“Oh, and speaking of amazing record collections, it made a big difference to me because of my pals Billy and Miriam from Norton Records. Billy died a little over a year ago and not a day goes by without thinking of them. Almost in the same way that I felt like I was talking to Scott McCaughey without talking to him by buying his record, this definitely gave me the opportunity to think about Billy and Miriam some more.
“Didn’t see it going that way with Paul Revere and the Raiders, did you?”
“Was I drawn to this because of the title? I’m only human!
“That’s in the great tradition of, I guess Sonny Bono borrowed that technique from Phil Spector of putting a throwaway instrumental on the B-side to make sure DJs didn’t play the wrong side. But even more than Phil Spector, the person who I think is the master of that is Ross Bagdasarian, the mind behind The Chipmunks.
“Chipmunks B-sides are spectacular. In fact, getting back to Lester Bangs, I remember him citing some throwaway line about buying Chipmunks records for the B-sides and thinking ‘Hey, that’s me!’ They’re very similar to this. I remember at some point my Mum knew somebody at work with a big box of her son’s 45s that he didn’t want anymore and they just went to me. I was sifting through this box and one of them was ‘Alvin’s Harmonica’, and the B-side was credited to ‘The Music of David Seville’, his nom de chipmunk, and the B-side was called ‘Mediocre’.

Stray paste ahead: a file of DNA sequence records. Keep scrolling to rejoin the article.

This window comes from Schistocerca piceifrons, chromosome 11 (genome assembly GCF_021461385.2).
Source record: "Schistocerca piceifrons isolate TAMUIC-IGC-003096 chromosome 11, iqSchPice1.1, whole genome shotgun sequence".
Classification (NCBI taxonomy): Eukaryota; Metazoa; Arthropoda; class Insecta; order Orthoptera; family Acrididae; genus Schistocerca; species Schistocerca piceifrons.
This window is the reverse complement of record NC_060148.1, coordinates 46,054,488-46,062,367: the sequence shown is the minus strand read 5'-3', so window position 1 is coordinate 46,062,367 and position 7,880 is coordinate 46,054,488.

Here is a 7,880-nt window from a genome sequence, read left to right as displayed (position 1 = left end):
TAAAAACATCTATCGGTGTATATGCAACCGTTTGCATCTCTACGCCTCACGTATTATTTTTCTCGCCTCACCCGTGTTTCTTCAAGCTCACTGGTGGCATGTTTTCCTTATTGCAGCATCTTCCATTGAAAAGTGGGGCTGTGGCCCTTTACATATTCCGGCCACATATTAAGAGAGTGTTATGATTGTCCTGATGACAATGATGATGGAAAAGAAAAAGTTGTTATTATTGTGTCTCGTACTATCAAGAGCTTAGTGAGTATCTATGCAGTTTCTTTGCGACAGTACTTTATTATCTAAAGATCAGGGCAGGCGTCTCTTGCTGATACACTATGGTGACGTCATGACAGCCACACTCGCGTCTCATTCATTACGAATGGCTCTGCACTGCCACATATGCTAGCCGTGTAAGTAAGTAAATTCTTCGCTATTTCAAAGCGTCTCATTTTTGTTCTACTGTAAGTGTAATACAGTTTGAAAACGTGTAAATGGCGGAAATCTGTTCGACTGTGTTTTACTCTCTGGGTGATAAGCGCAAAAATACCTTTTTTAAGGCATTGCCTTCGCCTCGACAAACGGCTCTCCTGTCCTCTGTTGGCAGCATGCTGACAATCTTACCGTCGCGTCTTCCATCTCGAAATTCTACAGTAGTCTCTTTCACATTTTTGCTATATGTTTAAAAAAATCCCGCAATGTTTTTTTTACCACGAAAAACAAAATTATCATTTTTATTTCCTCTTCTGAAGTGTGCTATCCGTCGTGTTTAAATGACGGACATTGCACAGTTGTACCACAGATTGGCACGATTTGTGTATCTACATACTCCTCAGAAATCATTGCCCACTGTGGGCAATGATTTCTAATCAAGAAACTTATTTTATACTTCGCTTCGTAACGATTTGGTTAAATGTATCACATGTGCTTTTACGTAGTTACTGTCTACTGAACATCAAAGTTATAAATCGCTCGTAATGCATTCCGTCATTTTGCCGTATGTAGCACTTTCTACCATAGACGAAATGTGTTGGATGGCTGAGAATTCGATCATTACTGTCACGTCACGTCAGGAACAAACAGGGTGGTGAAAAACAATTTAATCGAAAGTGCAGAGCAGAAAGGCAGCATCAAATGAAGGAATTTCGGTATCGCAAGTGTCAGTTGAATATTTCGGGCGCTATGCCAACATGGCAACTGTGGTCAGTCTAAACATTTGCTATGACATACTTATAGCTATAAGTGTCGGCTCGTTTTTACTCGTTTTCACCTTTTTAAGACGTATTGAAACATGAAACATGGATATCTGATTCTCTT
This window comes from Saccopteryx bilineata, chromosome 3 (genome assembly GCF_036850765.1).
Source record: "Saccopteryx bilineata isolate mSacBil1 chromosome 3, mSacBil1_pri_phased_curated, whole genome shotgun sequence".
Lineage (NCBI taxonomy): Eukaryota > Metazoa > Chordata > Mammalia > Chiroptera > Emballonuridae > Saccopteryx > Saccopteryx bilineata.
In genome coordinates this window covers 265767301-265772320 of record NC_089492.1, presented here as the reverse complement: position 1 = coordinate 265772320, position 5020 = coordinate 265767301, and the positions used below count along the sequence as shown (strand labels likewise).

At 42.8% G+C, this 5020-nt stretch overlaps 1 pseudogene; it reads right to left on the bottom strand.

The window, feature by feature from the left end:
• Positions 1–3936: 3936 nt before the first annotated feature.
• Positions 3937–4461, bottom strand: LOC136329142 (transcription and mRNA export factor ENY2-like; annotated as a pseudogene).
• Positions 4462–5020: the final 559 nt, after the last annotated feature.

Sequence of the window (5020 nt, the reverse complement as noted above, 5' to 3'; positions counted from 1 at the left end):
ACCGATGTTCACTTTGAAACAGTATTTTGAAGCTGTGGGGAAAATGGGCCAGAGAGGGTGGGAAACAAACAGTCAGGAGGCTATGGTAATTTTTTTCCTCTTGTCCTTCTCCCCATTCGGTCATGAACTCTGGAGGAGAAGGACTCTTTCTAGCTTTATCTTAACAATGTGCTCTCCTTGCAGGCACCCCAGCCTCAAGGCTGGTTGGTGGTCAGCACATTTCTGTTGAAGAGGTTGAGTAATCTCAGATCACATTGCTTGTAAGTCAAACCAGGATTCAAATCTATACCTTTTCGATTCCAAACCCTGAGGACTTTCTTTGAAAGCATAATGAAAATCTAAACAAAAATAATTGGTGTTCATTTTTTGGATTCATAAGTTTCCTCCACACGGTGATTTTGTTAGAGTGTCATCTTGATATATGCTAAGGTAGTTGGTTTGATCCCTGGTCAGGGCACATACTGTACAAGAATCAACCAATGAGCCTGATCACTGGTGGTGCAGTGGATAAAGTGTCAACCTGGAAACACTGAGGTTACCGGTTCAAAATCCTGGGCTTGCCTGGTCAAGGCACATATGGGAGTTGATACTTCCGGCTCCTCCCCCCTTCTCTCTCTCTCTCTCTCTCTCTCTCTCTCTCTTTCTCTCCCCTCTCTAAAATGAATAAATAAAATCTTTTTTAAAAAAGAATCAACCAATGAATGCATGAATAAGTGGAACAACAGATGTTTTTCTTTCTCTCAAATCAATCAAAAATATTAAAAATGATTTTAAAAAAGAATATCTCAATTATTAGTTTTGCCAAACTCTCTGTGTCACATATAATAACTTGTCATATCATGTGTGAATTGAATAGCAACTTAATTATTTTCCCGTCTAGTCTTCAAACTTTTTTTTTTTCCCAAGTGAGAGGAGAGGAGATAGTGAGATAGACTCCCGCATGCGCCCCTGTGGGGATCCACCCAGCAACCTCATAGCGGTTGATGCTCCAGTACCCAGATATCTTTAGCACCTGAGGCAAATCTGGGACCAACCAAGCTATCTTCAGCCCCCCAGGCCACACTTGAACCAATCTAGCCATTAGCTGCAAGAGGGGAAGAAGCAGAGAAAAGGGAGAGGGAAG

“He’s playing ‘Alvin’s Harmonica’ on the piano without the Chipmunks singing and every time he’d get to the end of the chorus or the verse he’d go “Ah, I dunno!” And then he’d start it up again and go “Ennnh!” and then the record ends with him going “We can’t release that, it’s mediocre!” At that point, I was no longer at peak enthusiasm for the Chipmunks, but the B-side was amazing.
“But the one that is really great, the gold standard, is called ‘Almost Good’. You can sort of see the theme developing. It’s a really cool rhythm number, again mostly instrumental and every once in a while, he goes “That’s almost good!”
“I’ve heard the slowed-down versions of later ones like ‘Walk Like An Egyptian’ on WFMU and it was perfect because it had that whole “What is this?!” moment, including not even knowing what version it was. Of course, that’s why the music and singing are different speeds, because it was the Chipmunks.
“So the Spector ones, partly because Spector records tend to be more expensive, this one was a little more beaten-up and, as I said, there was really no way I wasn’t going to buy a record with that name. I’m trying to remember, I think Dr Kaplan might be his dentist or his therapist - I’m sure he did a great job.”
“I wanted to make sure we got to these three I grouped together. I really love oddball cover songs and hearing how songs have been mutated is just a real pleasure.